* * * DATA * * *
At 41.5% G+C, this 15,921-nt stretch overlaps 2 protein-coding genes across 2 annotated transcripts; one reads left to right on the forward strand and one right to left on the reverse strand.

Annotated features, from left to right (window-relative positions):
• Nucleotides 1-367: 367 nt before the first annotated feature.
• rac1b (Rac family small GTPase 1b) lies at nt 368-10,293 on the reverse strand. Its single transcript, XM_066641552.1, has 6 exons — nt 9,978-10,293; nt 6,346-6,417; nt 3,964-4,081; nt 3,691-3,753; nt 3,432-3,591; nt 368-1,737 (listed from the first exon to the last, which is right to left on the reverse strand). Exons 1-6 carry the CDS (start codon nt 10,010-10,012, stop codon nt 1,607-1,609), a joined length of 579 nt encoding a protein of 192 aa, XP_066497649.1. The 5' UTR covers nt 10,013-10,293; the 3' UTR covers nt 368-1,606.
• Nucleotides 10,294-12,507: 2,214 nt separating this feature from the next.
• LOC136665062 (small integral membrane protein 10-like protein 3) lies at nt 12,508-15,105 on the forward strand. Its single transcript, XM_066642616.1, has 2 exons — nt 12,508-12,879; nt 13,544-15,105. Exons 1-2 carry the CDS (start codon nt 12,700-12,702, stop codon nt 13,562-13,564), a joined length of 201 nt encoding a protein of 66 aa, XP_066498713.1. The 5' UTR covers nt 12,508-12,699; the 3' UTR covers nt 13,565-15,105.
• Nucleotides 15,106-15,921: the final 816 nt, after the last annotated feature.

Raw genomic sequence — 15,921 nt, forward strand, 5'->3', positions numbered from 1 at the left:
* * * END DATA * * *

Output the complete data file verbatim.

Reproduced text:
At 41.5% G+C, this 15,921-nt stretch overlaps 2 protein-coding genes across 2 annotated transcripts; one reads left to right on the forward strand and one right to left on the reverse strand.

Annotated features, from left to right (window-relative positions):
• Nucleotides 1-367: 367 nt before the first annotated feature.
• rac1b (Rac family small GTPase 1b) lies at nt 368-10,293 on the reverse strand. Its single transcript, XM_066641552.1, has 6 exons — nt 9,978-10,293; nt 6,346-6,417; nt 3,964-4,081; nt 3,691-3,753; nt 3,432-3,591; nt 368-1,737 (listed from the first exon to the last, which is right to left on the reverse strand). Exons 1-6 carry the CDS (start codon nt 10,010-10,012, stop codon nt 1,607-1,609), a joined length of 579 nt encoding a protein of 192 aa, XP_066497649.1. The 5' UTR covers nt 10,013-10,293; the 3' UTR covers nt 368-1,606.
• Nucleotides 10,294-12,507: 2,214 nt separating this feature from the next.
• LOC136665062 (small integral membrane protein 10-like protein 3) lies at nt 12,508-15,105 on the forward strand. Its single transcript, XM_066642616.1, has 2 exons — nt 12,508-12,879; nt 13,544-15,105. Exons 1-2 carry the CDS (start codon nt 12,700-12,702, stop codon nt 13,562-13,564), a joined length of 201 nt encoding a protein of 66 aa, XP_066498713.1. The 5' UTR covers nt 12,508-12,699; the 3' UTR covers nt 13,565-15,105.
• Nucleotides 15,106-15,921: the final 816 nt, after the last annotated feature.

Raw genomic sequence — 15,921 nt, forward strand, 5'->3', positions numbered from 1 at the left: